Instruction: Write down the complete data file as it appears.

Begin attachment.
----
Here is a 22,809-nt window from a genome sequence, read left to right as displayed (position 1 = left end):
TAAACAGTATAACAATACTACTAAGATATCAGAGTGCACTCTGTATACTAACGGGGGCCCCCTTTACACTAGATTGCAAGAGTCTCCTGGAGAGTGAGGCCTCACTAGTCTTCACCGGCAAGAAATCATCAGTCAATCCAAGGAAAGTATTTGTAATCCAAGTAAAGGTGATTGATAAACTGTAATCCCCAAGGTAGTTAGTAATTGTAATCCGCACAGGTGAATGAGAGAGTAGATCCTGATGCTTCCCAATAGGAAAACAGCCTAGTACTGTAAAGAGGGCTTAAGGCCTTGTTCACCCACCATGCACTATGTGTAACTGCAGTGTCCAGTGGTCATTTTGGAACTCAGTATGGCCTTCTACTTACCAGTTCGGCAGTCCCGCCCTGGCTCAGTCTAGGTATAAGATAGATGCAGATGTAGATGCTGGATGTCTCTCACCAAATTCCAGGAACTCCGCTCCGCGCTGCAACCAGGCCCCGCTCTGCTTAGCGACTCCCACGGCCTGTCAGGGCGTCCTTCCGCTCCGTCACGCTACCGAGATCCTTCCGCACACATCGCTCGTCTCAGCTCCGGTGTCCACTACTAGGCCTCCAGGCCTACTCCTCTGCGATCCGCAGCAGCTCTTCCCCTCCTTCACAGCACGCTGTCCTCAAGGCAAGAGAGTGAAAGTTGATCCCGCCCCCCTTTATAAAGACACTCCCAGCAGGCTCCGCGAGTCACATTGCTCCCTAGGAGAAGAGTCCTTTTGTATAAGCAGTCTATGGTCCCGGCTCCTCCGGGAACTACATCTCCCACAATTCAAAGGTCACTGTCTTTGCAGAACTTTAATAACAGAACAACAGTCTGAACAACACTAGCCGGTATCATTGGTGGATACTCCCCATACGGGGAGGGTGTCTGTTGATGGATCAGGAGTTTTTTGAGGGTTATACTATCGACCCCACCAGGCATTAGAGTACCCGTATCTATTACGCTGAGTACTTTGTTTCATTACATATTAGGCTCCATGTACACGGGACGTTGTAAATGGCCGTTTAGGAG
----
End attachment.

Here is a 22,809-nt window from a genome sequence, read left to right as displayed (position 1 = left end):
TAAACAGTATAACAATACTACTAAGATATCAGAGTGCACTCTGTATACTAACGGGGGCCCCCTTTACACTAGATTGCAAGAGTCTCCTGGAGAGTGAGGCCTCACTAGTCTTCACCGGCAAGAAATCATCAGTCAATCCAAGGAAAGTATTTGTAATCCAAGTAAAGGTGATTGATAAACTGTAATCCCCAAGGTAGTTAGTAATTGTAATCCGCACAGGTGAATGAGAGAGTAGATCCTGATGCTTCCCAATAGGAAAACAGCCTAGTACTGTAAAGAGGGCTTAAGGCCTTGTTCACCCACCATGCACTATGTGTAACTGCAGTGTCCAGTGGTCATTTTGGAACTCAGTATGGCCTTCTACTTACCAGTTCGGCAGTCCCGCCCTGGCTCAGTCTAGGTATAAGATAGATGCAGATGTAGATGCTGGATGTCTCTCACCAAATTCCAGGAACTCCGCTCCGCGCTGCAACCAGGCCCCGCTCTGCTTAGCGACTCCCACGGCCTGTCAGGGCGTCCTTCCGCTCCGTCACGCTACCGAGATCCTTCCGCACACATCGCTCGTCTCAGCTCCGGTGTCCACTACTAGGCCTCCAGGCCTACTCCTCTGCGATCCGCAGCAGCTCTTCCCCTCCTTCACAGCACGCTGTCCTCAAGGCAAGAGAGTGAAAGTTGATCCCGCCCCCCTTTATAAAGACACTCCCAGCAGGCTCCGCGAGTCACATTGCTCCCTAGGAGAAGAGTCCTTTTGTATAAGCAGTCTATGGTCCCGGCTCCTCCGGGAACTACATCTCCCACAATTCAAAGGTCACTGTCTTTGCAGAACTTTAATAACAGAACAACAGTCTGAACAACACTAGCCGGTATCATTGGTGGATACTCCCCATACGGGGAGGGTGTCTGTTGATGGATCAGGAGTTTTTTGAGGGTTATACTATCGACCCCACCAGGCATTAGAGTACCCGTATCTATTACGCTGAGTACTTTGTTTCATTACATATTAGGCTCCATGTACACGGGACGTTGTAAATGGCCGTTTAGGAG